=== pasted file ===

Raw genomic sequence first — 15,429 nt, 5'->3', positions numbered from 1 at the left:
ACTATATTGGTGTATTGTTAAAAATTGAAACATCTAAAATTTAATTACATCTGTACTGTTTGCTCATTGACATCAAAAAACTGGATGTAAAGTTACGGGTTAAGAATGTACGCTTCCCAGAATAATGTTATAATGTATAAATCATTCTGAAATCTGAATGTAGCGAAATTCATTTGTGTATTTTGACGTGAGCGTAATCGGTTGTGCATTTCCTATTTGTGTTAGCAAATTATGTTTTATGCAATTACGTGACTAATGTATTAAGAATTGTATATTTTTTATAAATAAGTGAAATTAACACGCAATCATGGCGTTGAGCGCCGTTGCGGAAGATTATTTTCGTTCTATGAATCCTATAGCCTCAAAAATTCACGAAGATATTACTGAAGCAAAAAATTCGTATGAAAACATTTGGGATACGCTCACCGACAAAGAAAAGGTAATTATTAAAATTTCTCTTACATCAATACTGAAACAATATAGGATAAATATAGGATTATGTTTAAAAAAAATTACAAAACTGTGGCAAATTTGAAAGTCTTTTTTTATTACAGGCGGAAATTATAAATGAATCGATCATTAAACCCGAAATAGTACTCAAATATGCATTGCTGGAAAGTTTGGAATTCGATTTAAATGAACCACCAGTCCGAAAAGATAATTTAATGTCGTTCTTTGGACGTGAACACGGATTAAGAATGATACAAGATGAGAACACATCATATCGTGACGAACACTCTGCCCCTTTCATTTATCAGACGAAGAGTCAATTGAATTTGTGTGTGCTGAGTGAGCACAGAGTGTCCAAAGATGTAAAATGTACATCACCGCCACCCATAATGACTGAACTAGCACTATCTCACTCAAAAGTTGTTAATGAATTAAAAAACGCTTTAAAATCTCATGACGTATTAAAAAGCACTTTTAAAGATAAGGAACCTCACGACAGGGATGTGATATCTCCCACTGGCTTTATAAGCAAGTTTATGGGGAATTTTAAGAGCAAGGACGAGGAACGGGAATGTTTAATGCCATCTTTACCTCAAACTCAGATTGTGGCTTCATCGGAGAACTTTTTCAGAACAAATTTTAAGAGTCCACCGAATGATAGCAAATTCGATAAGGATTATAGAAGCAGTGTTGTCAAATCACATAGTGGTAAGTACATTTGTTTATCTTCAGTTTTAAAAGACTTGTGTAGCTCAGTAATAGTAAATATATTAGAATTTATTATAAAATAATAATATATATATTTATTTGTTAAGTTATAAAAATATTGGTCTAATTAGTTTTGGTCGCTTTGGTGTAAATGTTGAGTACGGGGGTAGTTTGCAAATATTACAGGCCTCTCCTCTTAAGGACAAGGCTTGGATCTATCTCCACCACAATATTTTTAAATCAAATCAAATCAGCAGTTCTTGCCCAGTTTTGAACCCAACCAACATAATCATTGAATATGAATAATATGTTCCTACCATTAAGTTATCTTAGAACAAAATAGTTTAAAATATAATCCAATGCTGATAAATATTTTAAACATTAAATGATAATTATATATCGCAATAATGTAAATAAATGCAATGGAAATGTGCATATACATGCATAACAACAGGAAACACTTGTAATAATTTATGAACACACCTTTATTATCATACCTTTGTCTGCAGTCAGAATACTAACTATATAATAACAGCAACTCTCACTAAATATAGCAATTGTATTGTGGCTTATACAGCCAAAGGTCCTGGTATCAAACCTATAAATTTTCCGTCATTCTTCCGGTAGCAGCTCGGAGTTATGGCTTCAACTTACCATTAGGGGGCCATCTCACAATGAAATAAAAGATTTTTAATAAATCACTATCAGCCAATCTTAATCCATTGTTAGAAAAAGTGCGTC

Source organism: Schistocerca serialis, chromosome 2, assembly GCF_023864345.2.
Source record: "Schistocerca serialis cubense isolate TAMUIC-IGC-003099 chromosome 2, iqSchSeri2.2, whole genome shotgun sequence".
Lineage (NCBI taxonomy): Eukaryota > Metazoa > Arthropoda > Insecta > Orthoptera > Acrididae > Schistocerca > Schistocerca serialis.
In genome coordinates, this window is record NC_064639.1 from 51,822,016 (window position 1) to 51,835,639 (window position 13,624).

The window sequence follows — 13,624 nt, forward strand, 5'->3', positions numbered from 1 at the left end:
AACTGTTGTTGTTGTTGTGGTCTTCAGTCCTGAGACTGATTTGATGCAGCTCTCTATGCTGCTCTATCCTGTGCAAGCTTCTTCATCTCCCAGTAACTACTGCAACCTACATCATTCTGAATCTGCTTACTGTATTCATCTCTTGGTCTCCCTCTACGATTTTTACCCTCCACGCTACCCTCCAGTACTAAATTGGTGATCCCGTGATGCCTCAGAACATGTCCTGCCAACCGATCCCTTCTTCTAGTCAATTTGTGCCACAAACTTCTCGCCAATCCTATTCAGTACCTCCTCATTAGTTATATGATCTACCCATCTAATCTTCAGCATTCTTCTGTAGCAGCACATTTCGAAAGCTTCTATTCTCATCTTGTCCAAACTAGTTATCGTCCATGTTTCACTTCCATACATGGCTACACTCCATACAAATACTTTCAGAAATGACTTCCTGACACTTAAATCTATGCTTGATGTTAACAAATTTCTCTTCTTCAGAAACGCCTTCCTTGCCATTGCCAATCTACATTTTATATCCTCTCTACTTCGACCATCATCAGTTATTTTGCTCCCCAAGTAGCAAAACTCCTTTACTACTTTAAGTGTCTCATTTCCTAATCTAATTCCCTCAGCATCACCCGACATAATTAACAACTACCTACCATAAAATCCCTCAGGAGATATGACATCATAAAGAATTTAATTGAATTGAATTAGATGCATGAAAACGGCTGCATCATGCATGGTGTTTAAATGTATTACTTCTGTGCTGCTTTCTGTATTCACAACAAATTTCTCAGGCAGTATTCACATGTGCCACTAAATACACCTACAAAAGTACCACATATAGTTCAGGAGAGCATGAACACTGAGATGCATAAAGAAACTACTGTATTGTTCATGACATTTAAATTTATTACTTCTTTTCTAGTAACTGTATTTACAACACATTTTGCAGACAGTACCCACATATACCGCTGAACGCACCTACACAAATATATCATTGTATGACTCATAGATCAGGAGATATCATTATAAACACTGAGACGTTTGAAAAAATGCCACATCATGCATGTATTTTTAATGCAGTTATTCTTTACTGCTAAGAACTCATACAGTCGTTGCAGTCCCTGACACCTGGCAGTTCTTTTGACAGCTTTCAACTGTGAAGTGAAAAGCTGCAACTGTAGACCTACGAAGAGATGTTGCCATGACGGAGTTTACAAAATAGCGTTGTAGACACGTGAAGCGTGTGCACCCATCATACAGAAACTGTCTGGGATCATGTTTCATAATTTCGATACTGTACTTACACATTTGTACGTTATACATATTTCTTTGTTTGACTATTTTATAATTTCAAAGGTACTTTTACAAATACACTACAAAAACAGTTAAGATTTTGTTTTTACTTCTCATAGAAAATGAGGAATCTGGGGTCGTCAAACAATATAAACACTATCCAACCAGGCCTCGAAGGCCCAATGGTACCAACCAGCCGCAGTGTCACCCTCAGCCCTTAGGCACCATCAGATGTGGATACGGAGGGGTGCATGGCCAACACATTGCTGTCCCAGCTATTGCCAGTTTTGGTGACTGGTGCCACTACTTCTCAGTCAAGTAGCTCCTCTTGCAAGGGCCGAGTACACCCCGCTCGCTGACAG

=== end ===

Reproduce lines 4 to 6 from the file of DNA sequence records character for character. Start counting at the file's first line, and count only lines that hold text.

Source record: "Schistocerca serialis cubense isolate TAMUIC-IGC-003099 chromosome 2, iqSchSeri2.2, whole genome shotgun sequence".
Lineage (NCBI taxonomy): Eukaryota > Metazoa > Arthropoda > Insecta > Orthoptera > Acrididae > Schistocerca > Schistocerca serialis.
In genome coordinates, this window is record NC_064639.1 from 51,822,016 (window position 1) to 51,835,639 (window position 13,624).